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It’s not “and they all lived happily ever after,” but it is a story about peace. As youth from the Jerusualem Peacebuilders (JPB) Leadership Institute in West Brattleboro, Vermont, return to points in Israel and the United States, their epic stories are still being written. The most compelling chap- ters are yet to come, no doubt. They’ll tell of places in conflict. Places they call home.

The teens are not new to this work. A couple are Kids4Peace alumni. Some have participated in Model United Nations, and several have experienced the JPB Service Learning Program in New Haven, Connecticut. They are familiar enough to know that peacebuilding—despite its grand aspirations—can be difficult, lonely work. So, they are eager to meet again, to engage their differences, and to discover ways to lead themselves, their families, and their communities into a future that works for everyone.

The teens are familiar enough to know that peacebuilding—despite its grand aspirations—can be difficult, lonely work.

I visited a few weeks before camp began and couldn’t help but notice a copy of One Thousand and One Nights collect- ing dust on a tiny shelf in the staff building. Several small stacks sat like cairns on random surfaces around the room. “We’re moving some books from the cabin to the staff lounge,” said the Rev. Canon Nicholas Porter, “Young people are more interested in workshops, each other, and sports. They’ll journal. They’ll play. They’ll argue. They’ll flirt. But to expect them to read is a tall order.” Wi-fi, for the most part, is for staff use only. Unless they are Face Timing their families at designated times, JPB youth remain unplugged. In an age where books are like museum pieces—to be admired more than read—there is only one other option: Human interaction.

Once camp was underway, I paid another visit to JPB’s Acer Farm location. It was chillier than

normal for a mid-July afternoon, but the youth were taking it in stride, warming the cabin and the outdoor spaces with casual, lunchtime conversation. Hala, 18, an Israeli Muslim, wished Donia, a Palestinian Muslim, a happy eighteenth birthday, and then the two joined Yam, a Jewish Israeli, in the garage/classroom for an afternoon session with their peers. Some of us live within 20 minutes of each other,” exclaimed Amit, a young man from Israel, “but we never have this chance to visit.” He’s one of three people named at Amit at this year’s camp. There is also a Yasmin and a Yasmeen. This gets a laugh from the group every time it’s mentioned. It’s one of several tender moments that reminds them of their shared humanity.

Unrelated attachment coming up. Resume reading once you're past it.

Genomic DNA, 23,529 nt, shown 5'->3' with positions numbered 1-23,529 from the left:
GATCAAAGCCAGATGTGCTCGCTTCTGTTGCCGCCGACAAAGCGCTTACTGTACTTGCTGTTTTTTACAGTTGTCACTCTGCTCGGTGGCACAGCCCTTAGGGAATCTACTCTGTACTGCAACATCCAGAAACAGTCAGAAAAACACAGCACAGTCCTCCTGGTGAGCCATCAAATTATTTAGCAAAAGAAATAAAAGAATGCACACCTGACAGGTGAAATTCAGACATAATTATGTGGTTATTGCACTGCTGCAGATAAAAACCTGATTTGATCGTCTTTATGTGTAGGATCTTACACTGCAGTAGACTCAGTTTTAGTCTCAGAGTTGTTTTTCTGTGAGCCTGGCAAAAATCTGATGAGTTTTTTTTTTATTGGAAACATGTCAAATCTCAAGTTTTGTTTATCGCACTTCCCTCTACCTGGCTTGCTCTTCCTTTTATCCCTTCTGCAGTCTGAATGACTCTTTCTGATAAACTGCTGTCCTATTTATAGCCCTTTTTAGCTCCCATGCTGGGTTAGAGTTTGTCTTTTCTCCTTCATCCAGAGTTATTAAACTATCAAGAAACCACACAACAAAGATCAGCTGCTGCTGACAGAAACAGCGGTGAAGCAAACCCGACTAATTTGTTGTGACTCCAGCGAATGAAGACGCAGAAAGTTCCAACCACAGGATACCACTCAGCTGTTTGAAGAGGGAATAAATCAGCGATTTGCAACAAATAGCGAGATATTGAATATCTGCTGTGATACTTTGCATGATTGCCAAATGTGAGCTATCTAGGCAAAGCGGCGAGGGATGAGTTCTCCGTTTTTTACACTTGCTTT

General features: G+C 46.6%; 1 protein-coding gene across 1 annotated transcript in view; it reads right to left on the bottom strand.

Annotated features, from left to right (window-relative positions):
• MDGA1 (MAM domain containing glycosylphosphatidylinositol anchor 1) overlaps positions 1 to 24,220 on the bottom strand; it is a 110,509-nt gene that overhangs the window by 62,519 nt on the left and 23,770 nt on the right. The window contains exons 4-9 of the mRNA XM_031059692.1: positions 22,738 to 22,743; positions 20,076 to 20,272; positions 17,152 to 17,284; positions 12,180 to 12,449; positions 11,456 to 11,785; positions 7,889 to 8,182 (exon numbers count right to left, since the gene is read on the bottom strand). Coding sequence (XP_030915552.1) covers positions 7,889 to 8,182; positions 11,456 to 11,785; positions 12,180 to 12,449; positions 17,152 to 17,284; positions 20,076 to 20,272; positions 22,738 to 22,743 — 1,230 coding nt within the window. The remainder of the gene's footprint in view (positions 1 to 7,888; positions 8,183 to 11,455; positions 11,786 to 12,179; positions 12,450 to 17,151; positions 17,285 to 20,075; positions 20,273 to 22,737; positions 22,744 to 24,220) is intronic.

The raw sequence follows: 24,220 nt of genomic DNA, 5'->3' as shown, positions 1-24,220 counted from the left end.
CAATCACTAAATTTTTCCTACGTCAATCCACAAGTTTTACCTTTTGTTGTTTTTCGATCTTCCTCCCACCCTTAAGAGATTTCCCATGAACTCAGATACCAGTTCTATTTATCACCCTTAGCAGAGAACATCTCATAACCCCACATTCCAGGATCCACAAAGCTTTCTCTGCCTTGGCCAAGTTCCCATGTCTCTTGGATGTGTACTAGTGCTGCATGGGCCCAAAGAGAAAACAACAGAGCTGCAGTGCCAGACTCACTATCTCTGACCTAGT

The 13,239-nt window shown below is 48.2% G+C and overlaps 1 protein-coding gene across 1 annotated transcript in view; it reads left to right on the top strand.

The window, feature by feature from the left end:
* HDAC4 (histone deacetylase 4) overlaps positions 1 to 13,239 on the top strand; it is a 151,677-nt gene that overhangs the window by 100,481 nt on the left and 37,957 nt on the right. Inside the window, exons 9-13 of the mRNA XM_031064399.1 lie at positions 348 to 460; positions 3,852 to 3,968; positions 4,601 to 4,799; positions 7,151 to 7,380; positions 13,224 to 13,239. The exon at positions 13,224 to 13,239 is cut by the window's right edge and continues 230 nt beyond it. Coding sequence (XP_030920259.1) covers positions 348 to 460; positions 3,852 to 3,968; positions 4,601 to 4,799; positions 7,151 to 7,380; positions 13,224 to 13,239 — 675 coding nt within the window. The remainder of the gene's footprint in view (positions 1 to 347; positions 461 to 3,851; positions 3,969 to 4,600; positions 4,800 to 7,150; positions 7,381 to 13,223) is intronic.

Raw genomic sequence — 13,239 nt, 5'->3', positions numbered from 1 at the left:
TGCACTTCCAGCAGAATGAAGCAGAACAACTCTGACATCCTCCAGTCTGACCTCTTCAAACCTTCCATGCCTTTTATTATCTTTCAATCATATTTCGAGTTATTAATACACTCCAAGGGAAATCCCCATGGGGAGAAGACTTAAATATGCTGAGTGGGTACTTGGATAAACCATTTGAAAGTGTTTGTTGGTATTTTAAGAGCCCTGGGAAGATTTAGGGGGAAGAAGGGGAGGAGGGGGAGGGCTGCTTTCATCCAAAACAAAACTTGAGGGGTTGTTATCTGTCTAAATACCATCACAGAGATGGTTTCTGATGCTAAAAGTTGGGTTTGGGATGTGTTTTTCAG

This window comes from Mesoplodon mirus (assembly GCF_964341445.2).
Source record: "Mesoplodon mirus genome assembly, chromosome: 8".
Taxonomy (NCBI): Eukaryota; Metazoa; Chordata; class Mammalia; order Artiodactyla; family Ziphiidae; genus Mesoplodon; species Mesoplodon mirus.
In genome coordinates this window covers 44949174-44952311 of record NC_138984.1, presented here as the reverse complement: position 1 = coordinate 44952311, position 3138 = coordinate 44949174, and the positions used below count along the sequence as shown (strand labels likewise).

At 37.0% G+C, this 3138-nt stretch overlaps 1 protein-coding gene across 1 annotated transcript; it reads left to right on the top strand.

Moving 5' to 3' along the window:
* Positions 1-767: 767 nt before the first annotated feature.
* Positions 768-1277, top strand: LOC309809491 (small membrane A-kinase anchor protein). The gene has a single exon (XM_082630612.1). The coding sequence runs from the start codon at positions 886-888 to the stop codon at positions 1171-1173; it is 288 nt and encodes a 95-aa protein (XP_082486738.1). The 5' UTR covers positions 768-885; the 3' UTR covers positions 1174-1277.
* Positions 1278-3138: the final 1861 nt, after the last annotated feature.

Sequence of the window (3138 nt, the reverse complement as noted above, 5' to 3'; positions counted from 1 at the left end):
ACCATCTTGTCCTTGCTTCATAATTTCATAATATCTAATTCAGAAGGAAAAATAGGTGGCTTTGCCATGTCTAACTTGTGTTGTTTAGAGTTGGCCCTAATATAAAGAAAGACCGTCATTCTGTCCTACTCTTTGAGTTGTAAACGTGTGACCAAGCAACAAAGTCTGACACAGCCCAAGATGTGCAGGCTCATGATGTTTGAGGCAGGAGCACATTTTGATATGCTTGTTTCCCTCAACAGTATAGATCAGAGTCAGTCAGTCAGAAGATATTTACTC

The lesson for today is acting. Method acting, to be specific. The instructor explains how drama helps individuals to be more authentically human. And the irony is lost on no one. In today’s challenge, the teens will be asked to take off their masks—the roles that family, friends, and community expect them to play and simply be.In today’s challenge, the teens will be asked to take off their masks and simply be. First they wander the room like zombies then dance with reckless abandon, finding the courage to be their authentic selves. Next, they take turns doing improv, practicing the empathy to be someone else. The hour is as powerful as it is fun. “Practice hard,” the Rev. Porter tells them. “You’ll have to do a skit at St. Michael’s this Sunday!”

Public engagement is, in fact, an critical aspect of the JPB curriculum. More than just show-and-tell for future applicants and sponsors, public events build the teens’ confidence and prepare them to engage teams, organizations, and movements back home.

In addition to their visit with St. Michael’s Episcopal Church, JPB co-hosted a movie screening with the Wind- ham World Affairs Council on the Israeli-Palestinian con- flict. The teens led group discussions with the attendees, at least 50 of which were Iraqi youths who had never be- fore met an Israeli Jew, Palestinian Muslim, or Christian.

In the end, it all adds up to hope—hope that these young peacebuilders will write new stories of pluralism and interfaith citizenship in the Middle East. Stores of dignity inspired by their all-too-brief summer in Vermont.

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